2023 Nissan Z Gets Stop-Sale Order for Roll-Away Risk in Automatics

The new Z has fallen victim to the same issue as the Nissan Titan and Frontier pickup trucks.

byLewin Day| PUBLISHED Sep 20, 2022 8:49 PM
2023 Nissan Z Gets Stop-Sale Order for Roll-Away Risk in Automatics
Kristen Lee
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The new 2023 Nissan Z has suffered a setback, with Nissan issuing a stop-sale order for automatic models.

As reported by Autoblog, Nissan has stopped sales and is holding deliveries of 2023 Z models equipped with the nine-speed Jatco automatic transmission. The order was given August 29 due to a roll-away issue when the vehicle is left in park.

If that sounds familiar, it's because Nissan is facing the very same issue with its Titan and Frontier trucks from the 2020 model year onwards. The issue is due to excessive resistance between the parking rod and wedge, which can stop the parking pawl from engaging properly when the transmission is placed in park. This can lead to the vehicle rolling away if the parking brake is not applied.

A drawing of a parking pawl mechanism from a Suzuki patent filing. The parking pawl is shown in red and is designed to engage with the cogged "parking gear" to lock the transmission. It's moved by the wedge (blue) and parking rod (green). Resistance between the wedge and rod in the Jatco nine-speed can inhibit the free movement of the wedge and the pawl, preventing the pawl from engaging properly. USPTO

Nissan has already had to recall more than 200,000 trucks over the issue. The new Z also uses a Jatco nine-speed transmission and is subject to the same problem, which will only add to those numbers. Recall repair will necessarily involve removal of the transmission, and potentially even wholesale replacement of the entire unit, making it a costly exercise for Nissan.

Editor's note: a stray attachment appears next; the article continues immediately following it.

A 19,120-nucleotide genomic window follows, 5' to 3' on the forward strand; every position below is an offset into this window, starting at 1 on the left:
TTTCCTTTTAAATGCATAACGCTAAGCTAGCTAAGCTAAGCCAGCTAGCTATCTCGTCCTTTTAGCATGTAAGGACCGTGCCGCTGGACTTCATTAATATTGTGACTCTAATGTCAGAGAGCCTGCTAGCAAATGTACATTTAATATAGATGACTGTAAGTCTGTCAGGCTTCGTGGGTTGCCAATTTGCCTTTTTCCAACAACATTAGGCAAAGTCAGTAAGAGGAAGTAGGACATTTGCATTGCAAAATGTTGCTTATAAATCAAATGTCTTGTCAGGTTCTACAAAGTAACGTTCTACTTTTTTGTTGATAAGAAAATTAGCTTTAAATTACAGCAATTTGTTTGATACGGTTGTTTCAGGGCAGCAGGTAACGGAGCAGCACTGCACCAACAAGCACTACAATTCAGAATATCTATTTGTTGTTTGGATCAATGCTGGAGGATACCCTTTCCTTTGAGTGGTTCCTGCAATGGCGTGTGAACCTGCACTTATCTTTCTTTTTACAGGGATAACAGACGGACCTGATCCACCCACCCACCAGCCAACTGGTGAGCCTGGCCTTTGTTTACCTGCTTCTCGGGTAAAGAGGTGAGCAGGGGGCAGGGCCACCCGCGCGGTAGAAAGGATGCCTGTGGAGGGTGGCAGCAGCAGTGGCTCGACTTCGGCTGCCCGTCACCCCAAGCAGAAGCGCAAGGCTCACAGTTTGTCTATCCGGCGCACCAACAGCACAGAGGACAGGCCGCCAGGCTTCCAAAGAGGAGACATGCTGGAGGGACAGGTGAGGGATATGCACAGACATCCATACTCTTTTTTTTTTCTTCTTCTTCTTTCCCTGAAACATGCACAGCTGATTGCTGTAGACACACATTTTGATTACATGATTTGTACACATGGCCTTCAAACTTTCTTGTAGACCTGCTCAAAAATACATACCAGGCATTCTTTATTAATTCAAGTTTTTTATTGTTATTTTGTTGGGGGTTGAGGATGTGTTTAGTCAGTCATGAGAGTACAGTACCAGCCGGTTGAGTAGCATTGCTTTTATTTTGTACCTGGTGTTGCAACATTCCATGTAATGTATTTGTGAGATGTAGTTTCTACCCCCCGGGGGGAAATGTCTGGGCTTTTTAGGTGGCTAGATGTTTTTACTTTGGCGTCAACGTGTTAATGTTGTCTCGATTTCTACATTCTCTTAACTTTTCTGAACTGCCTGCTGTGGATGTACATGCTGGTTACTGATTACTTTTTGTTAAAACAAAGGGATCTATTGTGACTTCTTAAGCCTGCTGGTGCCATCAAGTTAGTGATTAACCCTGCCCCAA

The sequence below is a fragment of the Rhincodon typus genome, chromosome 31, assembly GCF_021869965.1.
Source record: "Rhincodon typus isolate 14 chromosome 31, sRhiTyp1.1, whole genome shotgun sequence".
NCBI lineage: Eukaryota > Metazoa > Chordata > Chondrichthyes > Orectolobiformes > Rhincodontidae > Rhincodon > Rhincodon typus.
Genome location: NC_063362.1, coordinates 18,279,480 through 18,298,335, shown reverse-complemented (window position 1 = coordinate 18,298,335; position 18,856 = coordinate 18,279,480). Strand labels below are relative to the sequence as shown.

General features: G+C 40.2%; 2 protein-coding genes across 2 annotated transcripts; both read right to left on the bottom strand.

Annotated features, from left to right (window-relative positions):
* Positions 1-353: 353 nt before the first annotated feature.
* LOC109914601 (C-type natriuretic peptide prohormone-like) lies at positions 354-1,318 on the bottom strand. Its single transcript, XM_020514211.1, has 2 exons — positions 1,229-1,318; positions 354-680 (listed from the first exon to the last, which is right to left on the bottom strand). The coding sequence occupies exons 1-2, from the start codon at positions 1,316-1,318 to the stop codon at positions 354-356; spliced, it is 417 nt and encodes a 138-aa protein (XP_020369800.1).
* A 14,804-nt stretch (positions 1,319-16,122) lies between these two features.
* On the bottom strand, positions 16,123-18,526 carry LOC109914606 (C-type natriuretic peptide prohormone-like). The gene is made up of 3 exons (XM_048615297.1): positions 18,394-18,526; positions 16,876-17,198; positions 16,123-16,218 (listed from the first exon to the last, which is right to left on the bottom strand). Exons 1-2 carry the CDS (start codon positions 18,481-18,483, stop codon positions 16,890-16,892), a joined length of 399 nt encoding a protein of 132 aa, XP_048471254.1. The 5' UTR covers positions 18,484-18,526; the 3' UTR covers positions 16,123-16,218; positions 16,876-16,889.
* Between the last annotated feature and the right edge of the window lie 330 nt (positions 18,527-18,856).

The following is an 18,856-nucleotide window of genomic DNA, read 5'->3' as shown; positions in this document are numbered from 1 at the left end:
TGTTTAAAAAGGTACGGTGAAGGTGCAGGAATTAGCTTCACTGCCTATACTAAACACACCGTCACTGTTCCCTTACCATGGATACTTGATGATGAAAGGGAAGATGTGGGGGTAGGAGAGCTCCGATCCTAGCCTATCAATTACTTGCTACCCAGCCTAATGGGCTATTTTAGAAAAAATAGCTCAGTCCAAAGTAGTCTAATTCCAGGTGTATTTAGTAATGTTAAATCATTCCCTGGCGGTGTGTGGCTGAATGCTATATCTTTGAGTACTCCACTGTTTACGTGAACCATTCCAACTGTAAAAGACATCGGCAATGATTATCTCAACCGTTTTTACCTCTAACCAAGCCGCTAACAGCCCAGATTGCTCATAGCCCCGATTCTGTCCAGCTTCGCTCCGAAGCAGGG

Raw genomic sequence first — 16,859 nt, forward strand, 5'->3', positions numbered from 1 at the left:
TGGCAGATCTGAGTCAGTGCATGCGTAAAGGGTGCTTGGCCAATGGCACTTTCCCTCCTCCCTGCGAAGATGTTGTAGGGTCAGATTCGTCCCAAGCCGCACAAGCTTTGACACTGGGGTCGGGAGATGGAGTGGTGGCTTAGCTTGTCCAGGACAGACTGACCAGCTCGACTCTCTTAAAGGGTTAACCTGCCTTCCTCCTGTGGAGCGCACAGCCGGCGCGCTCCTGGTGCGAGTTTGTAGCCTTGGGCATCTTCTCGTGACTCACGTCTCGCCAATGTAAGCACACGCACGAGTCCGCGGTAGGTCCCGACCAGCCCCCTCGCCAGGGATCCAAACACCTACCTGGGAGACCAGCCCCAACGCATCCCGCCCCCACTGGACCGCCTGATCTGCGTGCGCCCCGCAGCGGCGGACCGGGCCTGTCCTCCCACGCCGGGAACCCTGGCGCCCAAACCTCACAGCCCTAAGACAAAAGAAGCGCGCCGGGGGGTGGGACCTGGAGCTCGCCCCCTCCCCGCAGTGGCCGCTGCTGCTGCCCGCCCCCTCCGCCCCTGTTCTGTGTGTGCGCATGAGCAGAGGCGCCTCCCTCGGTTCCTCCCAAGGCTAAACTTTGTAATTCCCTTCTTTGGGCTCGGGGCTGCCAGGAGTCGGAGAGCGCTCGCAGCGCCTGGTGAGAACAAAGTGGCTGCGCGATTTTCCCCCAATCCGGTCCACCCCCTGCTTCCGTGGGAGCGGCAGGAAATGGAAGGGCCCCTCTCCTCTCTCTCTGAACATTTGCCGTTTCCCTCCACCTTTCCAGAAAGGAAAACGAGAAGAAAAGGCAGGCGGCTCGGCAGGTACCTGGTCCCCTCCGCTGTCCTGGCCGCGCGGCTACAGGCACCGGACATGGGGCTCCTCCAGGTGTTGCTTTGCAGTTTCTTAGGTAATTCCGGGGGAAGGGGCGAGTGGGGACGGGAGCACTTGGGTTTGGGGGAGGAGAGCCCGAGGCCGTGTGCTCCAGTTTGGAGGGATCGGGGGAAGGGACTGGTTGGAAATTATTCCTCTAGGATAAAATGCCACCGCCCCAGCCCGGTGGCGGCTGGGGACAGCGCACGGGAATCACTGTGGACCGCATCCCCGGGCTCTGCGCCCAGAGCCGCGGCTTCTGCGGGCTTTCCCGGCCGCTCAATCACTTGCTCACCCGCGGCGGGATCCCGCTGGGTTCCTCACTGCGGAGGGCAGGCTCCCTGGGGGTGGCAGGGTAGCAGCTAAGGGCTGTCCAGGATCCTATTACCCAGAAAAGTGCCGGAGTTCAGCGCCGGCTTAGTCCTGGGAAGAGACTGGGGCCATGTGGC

Nissan doesn't actually know the frequency at which this defect occurs in the wild. Amusingly, the company's submission to the NHTSA quotes a figure of 1% but admits that this is solely because there's no option to submit a non-numeric value through the NHTSA's system. However, an audit taken at a Nissan factory in August revealed 11 out of 83 trucks suffered from the issue, or around 13%.

If you were expecting to pick up an automatic 2023 Nissan Z this month, it's likely you'll now have to wait a bit longer. If you've already got one in the driveway, make sure you're using the parking brake every time. Realistically, it's foolhardy to rely on the parking pawl in any vehicle, but we could all use a reminder sometimes.

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